Has it really been 40 years?
Longtime San Francisco residents and Tales of the City fans might find it hard to believe that the saga of 28 Barbary Lane turned the big four-oh last August. Author Armistead Maupin’s columns first ran in the short-lived San Francisco edition of Marin County's Pacific Sun weekly in 1974 before being picked up by the San Francisco Chronicle in 1976. The series became a much-anticipated weekly read for many bohemians of the day, and was subsequently published as a series of nine novels before being adapted as a television series for PBS in 1994.
The Tales of the City series brought representation of San Francisco's LGBT community to readers at a pivotal time in history, addressing issues of the early AIDS epidemic and highlighting the humanness of transgender people in an otherwise extremely homophobic and ill-informed era.
Readers looked forward to each installment of Maupin's serialized tales, eager to see what situations Mona Ramsey, Michael Tolliver, Anna Madgrigal and the story's naïve Midwest transplant, Mary Ann Singleton, would find themselves wrapped up in next.
Maupin's ninth and final novel in the series, The Days of Anna Madrigal, brings readers the surviving cast of characters from the early days at 28 Barbary Lane, now set against the backdrop of a San Francisco overrun with techies, hipster cafes and Google buses. The novel doesn't keep us in 92-year old transgender landlady Anna Madrigal's apartment, however. The story carries readers out to Burning Man and beyond, including dusty Winnemucca, NV where Anna lived in his mother's brothel as a young man, Andy Ramsey, before running away to San Francisco.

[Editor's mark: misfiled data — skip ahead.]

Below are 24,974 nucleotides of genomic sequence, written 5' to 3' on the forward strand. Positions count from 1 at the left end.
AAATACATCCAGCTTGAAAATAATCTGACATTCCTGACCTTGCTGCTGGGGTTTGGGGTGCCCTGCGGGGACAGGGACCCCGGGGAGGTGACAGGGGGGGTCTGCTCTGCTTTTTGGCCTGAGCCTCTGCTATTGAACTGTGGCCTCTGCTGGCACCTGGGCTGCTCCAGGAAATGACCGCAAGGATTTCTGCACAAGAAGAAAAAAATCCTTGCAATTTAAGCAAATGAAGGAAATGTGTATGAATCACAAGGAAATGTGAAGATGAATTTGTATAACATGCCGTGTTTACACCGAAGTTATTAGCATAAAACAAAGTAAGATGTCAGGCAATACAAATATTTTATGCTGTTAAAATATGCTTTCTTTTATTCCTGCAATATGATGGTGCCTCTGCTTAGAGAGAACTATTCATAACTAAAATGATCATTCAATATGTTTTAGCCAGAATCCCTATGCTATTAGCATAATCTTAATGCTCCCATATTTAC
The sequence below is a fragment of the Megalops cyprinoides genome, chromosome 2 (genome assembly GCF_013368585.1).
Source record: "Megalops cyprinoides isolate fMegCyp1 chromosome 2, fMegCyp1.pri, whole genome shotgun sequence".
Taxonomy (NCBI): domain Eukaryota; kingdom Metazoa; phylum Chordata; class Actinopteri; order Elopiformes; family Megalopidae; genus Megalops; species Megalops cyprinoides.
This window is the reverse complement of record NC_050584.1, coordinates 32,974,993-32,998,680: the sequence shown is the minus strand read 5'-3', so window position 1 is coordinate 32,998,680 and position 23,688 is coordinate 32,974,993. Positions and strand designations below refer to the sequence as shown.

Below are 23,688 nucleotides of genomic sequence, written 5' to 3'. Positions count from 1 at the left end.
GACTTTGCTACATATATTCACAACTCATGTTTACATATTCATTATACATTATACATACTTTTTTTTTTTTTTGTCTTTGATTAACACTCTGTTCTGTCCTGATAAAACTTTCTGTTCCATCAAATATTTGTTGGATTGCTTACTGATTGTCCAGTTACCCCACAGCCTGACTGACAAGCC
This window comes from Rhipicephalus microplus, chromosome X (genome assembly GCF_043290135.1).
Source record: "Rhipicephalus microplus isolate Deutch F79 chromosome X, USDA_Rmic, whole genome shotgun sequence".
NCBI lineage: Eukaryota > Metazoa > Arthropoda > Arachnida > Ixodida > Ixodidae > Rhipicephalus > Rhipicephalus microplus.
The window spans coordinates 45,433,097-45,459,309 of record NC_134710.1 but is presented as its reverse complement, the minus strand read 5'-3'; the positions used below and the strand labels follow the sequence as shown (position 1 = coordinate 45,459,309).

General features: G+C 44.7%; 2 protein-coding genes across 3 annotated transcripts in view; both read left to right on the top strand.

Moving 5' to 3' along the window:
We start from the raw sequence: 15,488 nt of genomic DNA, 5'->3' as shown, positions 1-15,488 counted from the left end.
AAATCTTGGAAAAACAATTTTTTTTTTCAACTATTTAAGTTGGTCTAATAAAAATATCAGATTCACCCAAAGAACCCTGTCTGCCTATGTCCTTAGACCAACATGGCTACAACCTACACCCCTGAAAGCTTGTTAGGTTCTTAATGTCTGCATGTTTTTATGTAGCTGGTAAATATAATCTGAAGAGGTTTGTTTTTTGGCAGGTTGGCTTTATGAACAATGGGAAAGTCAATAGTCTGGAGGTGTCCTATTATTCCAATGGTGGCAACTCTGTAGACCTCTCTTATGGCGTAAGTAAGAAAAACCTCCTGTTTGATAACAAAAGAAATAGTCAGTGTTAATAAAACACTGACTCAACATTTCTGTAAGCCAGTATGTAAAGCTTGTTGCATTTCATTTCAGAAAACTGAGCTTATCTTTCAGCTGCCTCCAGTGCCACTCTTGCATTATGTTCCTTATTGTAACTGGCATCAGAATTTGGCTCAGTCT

Much like the novel leading characters east and away from San Francisco in his latest work, Maupin himself left the city in 2012 and relocated to New Mexico with his husband, temporarily closing a chapter in his own life.
He can't stay away long, though, it seems. Maupin, who returned to San Francisco six months ago, tours around the Bay Area this month to promote the paperback release of The Days of Anna Madrigal. In fact, fans who have followed his career and the lives of the mythological San Francisco residents in his work have several upcoming opportunities to hear him read, at independent bookstores in San Rafael (Copperfield's Books; Jan. 23), San Francisco (Kepler's Books; Jan. 28) and Santa Cruz (Bookshop; Jan. 29).
It's announced that The Days of Anna Madrigal is the final installment of the decades-long saga of 28 Barbary Lane. One can hope that Maupin has something more up his sleeve—and if not, we can rest well knowing that this cast of characters lives on in his novels. Because as wise old Mrs. Madrigal once said herself: “When you get this old lady, you get her for life.”